A: I don’t like taking off the subjective hat that acting affords me. I don’t really like hopping out of that subjectivity and then being objective and making objective decisions. I think I’m pretty good at it sometimes, but it’s not my favorite part by any means. I’m more, I would say, hands on objectively in the pre-production process and the post-production process. In the daily shooting of it I’m just doing my best as an actor, to lead by example, to make sure to do what I can to make sure that everyone has the best chance to create what they’re trying to create. It puts me in a good position if i’m the lead. That means I’m there a lot and that means things are kind of following me a lot.
Q: Sounds like it’s a relief to go back and just act.
A: Yeah, for sure. That’s what I’ve been doing for the last eight years, when I shut down my production company, shut down my music company. I said look, just go be an actor for hire. Show up and be ready on the day and do your job and go away, and when you’re finished let them show it to you and if you like it, go sell it. There was a lot of relaxation in that. The singular focus, that’s where the relaxation comes.
Q: At what point when you read a script do you start thinking of yourself as the character?
A: “Gold,” one read. I was like, I know this guy. I am Kenny Wells. No one else can be this guy. That was very subjective, very quickly. My goal is to get there as soon as possible. Sometimes I don’t get there till the first day of shooting. Sometimes I don’t get there until halfway through the shoot. I’ve had times where I never got there and the shoot was over.
Q: Kenny’s appearance changes a lot — he gains weight, loses his hair. Is that beneficial to creating the character?
A: Well, they’re part and parcel. The inside comes first, the outside comes second. But yeah, they lend to each other. Once I understood this guy Kenny from the inside, all of a sudden I looked up and I had been putting on weight. And I was like, “Oh, OK, here we go.” I didn’t set out to say, “Let’s make him be 217 pounds.” But guys like Kenny, they’re consumers, of life, food, drink, smoke, joy, pain, loyalty. They consume all this stuff and they have insatiable appetites. And the Kenny Wells I’ve known, they’re big, kind of burly. Kenny’s full. He’s not fat.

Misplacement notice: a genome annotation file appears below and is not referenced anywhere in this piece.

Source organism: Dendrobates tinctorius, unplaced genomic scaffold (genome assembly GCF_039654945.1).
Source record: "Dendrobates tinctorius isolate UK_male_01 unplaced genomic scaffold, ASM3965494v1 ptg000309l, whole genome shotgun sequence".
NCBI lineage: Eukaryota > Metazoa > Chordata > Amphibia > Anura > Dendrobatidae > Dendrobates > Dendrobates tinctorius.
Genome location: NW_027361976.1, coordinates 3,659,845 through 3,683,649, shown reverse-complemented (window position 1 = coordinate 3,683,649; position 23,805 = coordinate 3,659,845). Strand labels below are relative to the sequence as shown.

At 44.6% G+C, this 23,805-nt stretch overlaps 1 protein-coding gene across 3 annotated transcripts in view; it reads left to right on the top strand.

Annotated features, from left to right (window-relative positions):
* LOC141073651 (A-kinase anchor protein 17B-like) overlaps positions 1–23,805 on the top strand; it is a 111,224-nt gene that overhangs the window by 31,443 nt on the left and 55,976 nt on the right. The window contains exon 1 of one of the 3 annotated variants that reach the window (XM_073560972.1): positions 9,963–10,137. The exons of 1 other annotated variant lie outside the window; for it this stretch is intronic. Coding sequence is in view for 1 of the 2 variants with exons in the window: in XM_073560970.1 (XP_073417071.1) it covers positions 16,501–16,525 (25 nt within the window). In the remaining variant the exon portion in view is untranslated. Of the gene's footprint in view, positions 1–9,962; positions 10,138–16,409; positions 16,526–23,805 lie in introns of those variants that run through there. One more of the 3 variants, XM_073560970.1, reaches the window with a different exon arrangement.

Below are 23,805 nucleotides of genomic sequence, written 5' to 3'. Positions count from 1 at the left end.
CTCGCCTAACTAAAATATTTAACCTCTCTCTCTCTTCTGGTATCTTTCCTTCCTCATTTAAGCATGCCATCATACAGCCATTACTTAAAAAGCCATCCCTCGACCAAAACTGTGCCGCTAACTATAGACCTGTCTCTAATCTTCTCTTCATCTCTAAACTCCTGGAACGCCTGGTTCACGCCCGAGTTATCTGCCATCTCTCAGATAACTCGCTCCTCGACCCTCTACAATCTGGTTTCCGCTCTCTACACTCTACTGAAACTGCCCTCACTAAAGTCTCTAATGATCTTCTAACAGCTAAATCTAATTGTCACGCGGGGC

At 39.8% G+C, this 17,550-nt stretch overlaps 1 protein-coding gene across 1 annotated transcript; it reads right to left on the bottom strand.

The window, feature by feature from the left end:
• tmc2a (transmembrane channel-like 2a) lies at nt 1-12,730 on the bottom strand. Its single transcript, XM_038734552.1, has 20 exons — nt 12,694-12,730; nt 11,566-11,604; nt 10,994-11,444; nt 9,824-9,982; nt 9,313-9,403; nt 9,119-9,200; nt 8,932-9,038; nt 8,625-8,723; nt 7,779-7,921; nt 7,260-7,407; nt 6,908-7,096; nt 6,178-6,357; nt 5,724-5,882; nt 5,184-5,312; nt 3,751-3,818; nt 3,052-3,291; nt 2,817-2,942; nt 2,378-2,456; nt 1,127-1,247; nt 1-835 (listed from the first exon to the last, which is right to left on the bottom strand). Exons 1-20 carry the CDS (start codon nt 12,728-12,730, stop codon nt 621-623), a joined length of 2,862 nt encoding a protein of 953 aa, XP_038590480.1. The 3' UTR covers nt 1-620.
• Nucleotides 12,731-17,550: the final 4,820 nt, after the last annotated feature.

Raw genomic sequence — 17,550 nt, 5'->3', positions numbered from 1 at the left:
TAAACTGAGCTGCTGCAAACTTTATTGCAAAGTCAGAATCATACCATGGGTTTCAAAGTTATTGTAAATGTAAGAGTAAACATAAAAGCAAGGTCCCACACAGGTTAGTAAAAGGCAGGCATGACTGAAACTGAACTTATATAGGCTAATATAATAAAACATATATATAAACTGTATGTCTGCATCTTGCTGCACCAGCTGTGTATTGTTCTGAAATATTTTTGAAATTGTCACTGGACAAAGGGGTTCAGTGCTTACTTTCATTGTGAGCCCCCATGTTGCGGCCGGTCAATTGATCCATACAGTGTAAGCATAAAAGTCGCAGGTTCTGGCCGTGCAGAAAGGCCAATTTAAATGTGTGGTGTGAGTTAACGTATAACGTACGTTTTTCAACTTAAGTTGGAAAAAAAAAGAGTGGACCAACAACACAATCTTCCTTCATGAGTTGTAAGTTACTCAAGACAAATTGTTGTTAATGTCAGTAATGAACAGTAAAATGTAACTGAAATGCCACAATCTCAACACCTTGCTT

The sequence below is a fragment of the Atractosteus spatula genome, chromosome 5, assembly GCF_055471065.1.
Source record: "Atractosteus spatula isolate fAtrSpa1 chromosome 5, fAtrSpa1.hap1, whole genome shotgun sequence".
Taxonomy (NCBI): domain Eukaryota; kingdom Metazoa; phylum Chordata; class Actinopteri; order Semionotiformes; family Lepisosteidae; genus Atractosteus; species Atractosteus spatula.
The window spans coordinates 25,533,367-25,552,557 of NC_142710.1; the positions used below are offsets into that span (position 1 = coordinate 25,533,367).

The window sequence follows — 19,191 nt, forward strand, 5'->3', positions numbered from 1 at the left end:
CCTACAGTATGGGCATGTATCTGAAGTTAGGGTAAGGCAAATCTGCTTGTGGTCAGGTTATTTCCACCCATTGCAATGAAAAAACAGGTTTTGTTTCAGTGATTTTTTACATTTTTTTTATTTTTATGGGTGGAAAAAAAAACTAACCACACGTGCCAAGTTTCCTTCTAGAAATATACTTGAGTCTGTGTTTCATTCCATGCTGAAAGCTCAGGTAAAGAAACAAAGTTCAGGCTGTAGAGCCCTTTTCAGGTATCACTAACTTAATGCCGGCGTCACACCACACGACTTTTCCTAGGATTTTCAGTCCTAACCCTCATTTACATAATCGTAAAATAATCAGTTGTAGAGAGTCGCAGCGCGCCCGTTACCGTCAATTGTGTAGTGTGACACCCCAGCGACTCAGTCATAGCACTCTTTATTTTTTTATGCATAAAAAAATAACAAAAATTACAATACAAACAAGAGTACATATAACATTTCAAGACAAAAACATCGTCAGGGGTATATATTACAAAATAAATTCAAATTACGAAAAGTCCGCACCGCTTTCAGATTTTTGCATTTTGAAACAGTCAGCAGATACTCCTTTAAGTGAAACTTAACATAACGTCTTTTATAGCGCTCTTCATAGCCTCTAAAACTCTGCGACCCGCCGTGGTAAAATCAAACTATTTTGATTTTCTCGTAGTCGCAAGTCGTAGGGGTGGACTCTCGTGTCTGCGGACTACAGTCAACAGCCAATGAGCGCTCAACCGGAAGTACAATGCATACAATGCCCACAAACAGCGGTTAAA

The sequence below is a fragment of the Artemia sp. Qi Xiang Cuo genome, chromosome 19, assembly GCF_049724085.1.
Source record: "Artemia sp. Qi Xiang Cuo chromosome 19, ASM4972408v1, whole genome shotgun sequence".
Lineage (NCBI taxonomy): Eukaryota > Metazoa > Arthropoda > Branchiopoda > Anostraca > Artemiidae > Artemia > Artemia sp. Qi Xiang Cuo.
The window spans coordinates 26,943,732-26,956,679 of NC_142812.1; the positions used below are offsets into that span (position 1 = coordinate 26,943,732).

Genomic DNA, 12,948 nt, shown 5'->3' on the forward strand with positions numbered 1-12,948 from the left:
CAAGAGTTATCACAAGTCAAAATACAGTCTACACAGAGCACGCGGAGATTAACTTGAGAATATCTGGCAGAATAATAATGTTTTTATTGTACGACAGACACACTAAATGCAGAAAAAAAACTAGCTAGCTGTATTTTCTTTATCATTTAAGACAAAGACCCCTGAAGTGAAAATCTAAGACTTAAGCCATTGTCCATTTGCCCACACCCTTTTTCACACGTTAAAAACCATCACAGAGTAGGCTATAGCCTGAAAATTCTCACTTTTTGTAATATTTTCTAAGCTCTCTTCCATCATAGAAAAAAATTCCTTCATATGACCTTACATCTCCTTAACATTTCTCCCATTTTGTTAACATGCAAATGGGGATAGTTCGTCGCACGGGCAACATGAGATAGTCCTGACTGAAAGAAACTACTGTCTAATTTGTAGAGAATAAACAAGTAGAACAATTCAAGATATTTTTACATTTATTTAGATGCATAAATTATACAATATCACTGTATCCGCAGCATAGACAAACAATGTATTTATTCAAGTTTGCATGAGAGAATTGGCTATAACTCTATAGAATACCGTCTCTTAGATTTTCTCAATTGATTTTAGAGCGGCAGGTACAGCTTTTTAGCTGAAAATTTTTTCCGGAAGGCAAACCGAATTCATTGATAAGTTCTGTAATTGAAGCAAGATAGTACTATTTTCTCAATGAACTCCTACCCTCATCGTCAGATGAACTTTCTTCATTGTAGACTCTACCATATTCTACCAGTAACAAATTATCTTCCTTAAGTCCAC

Q: He seems like a guy who goes to the buffet table one time too many.
A: Yeah, but you know what, he’s also a guy that knows that pleasure is good for you.
Q: You famously lost weight for “Dallas Buyers Club.” You gained weight for this. A stupid question, but which is easier?
A: The gaining’s more fun.
Q: How do you do it?
A: Basically I just ate what I wanted. Lot of cheeseburgers, lot of beer. And I did not get tired of it.
Q: Is the trick losing it?
A: Yeah, yeah, for sure. That was a six-month road, to get back.
Q: Now that your career is where it is, are there limitations in choosing roles? Can you now only take what seems like a prestige part in a drama?
A: No, I don’t think so. I’ve really been turned on by dramas over the last 10 years. Dramas are sort of the genre that it’s picked out to be in that area you’re talking about. Look, I’m still looking for the right comedy. I don’t have any reverse pressure. At least I don’t feel any. … Am I choosing stuff that’s like, “Ooh, this scares me a little bit? I’m not sure what I’m going to do with this?” Yeah, that’s part of my decision-making paradigm now. Things I’m not sure I’m going to do, things I’m not sure I’m going to pull it off. But not necessarily to prove a point.
The challenge with comedy is finding one that can sustain three acts. A lot of them work for act one and act two, but they don’t hold up for act three.
Q: You need to write your own.
A: Well, I’m working on that (laughs).